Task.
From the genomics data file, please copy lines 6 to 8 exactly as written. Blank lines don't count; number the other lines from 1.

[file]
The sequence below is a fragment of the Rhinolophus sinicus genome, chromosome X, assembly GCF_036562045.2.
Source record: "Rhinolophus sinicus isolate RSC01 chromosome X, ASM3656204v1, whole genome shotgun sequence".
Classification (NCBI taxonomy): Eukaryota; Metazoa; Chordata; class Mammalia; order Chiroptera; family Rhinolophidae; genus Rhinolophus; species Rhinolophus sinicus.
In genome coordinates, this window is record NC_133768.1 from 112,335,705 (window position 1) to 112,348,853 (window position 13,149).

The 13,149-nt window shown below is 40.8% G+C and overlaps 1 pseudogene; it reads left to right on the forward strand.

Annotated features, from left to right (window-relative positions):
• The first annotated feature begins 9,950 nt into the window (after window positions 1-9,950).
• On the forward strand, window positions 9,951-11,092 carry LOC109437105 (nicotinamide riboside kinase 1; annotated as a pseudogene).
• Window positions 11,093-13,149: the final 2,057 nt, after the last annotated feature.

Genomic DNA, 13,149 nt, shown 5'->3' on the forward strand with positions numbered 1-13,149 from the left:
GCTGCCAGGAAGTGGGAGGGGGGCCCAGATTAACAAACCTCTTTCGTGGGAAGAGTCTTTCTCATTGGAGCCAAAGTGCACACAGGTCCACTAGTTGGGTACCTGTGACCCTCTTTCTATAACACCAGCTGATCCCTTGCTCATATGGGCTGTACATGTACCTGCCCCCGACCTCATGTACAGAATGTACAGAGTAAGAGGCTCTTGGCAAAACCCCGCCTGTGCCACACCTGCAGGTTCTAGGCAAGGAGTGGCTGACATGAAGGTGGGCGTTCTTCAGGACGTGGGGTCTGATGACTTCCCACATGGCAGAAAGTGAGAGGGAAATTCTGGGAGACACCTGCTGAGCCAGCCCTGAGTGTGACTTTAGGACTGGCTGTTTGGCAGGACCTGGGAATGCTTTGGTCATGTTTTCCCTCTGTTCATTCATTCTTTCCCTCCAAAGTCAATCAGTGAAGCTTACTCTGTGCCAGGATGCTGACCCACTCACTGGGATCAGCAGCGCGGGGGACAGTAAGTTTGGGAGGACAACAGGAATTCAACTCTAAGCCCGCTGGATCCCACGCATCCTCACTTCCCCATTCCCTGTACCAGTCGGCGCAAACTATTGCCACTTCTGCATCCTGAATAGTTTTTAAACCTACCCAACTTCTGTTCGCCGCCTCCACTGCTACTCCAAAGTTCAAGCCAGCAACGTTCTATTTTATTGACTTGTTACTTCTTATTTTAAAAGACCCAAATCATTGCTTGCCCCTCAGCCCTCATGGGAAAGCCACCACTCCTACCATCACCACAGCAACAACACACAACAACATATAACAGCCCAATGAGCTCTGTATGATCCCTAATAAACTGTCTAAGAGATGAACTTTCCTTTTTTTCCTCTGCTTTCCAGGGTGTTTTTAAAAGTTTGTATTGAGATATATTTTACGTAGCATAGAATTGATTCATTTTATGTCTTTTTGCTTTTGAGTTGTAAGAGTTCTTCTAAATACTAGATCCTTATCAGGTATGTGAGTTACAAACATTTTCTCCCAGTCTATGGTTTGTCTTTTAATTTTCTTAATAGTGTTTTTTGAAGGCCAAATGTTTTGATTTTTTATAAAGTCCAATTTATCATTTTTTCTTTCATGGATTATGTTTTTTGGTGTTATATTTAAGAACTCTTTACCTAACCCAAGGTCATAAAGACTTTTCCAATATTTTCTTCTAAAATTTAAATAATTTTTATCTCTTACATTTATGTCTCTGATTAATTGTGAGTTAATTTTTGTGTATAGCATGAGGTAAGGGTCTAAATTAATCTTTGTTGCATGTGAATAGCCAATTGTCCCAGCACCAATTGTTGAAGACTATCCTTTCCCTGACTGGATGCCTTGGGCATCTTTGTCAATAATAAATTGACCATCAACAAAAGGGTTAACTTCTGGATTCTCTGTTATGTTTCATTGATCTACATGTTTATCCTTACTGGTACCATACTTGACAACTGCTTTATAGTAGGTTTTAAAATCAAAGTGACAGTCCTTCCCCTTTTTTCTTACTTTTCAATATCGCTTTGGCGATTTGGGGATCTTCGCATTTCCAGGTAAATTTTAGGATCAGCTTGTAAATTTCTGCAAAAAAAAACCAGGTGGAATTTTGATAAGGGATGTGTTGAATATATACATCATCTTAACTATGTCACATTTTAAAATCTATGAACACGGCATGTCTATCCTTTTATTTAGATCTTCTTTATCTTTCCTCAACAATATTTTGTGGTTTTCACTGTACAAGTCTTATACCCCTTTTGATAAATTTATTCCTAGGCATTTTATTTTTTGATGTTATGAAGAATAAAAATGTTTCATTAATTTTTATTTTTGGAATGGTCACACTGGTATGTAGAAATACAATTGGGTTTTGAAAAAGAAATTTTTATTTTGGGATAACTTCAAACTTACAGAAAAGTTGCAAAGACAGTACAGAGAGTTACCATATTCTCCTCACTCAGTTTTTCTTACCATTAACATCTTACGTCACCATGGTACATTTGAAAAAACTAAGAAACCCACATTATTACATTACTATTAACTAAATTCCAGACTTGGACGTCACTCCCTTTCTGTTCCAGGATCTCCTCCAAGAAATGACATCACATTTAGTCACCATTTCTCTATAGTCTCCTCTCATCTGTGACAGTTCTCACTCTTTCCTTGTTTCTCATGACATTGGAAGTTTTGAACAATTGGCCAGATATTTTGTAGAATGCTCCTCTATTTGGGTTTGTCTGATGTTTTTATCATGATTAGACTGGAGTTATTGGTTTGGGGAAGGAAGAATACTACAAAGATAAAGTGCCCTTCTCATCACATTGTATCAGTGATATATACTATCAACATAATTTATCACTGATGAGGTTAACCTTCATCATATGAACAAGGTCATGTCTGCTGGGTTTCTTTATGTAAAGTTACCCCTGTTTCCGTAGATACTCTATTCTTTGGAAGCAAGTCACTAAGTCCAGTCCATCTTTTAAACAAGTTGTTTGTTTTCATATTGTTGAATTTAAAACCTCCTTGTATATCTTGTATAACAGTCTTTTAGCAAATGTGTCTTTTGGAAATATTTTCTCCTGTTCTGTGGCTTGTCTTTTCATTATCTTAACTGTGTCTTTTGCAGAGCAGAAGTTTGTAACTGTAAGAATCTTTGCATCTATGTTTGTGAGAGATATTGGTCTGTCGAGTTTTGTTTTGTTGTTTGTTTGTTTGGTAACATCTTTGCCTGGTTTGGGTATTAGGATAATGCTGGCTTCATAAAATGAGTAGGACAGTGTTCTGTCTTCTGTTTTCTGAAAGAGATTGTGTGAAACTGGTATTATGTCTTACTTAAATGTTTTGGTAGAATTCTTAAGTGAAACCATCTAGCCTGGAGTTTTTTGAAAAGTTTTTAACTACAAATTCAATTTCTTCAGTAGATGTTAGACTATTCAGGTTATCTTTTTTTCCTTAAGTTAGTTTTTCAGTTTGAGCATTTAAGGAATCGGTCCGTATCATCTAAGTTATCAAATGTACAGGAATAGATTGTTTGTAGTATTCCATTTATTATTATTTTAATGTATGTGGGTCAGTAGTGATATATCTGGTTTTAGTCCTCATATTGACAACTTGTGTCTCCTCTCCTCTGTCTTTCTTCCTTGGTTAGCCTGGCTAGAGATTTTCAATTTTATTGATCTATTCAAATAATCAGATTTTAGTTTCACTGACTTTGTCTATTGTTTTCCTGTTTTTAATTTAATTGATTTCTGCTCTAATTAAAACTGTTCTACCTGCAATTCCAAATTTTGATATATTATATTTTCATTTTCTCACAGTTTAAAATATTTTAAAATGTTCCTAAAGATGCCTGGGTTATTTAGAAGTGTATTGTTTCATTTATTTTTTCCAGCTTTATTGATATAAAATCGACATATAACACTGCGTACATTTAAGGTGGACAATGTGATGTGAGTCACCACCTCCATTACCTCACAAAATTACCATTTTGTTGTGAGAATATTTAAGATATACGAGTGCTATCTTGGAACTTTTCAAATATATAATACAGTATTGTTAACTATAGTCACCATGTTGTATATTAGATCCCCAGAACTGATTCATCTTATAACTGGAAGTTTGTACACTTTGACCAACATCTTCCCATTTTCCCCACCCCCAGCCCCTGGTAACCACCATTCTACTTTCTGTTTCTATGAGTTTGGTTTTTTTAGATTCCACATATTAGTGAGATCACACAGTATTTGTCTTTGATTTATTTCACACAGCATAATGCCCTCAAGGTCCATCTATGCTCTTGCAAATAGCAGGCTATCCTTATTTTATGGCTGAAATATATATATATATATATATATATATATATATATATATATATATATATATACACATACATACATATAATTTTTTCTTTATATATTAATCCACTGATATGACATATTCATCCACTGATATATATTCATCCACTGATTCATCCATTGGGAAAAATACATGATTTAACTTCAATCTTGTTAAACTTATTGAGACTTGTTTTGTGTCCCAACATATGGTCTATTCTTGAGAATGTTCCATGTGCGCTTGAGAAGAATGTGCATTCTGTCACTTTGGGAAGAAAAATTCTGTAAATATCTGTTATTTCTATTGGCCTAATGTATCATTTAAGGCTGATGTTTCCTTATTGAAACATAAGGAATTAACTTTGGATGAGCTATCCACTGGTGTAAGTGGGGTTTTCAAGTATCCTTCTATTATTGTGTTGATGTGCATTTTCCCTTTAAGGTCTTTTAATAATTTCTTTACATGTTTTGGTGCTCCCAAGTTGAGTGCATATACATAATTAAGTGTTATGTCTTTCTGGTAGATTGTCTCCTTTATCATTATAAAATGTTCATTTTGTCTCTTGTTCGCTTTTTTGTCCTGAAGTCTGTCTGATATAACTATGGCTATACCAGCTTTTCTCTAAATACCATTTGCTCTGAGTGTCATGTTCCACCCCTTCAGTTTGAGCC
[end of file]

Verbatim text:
Annotated features, from left to right (window-relative positions):
• The first annotated feature begins 9,950 nt into the window (after window positions 1-9,950).
• On the forward strand, window positions 9,951-11,092 carry LOC109437105 (nicotinamide riboside kinase 1; annotated as a pseudogene).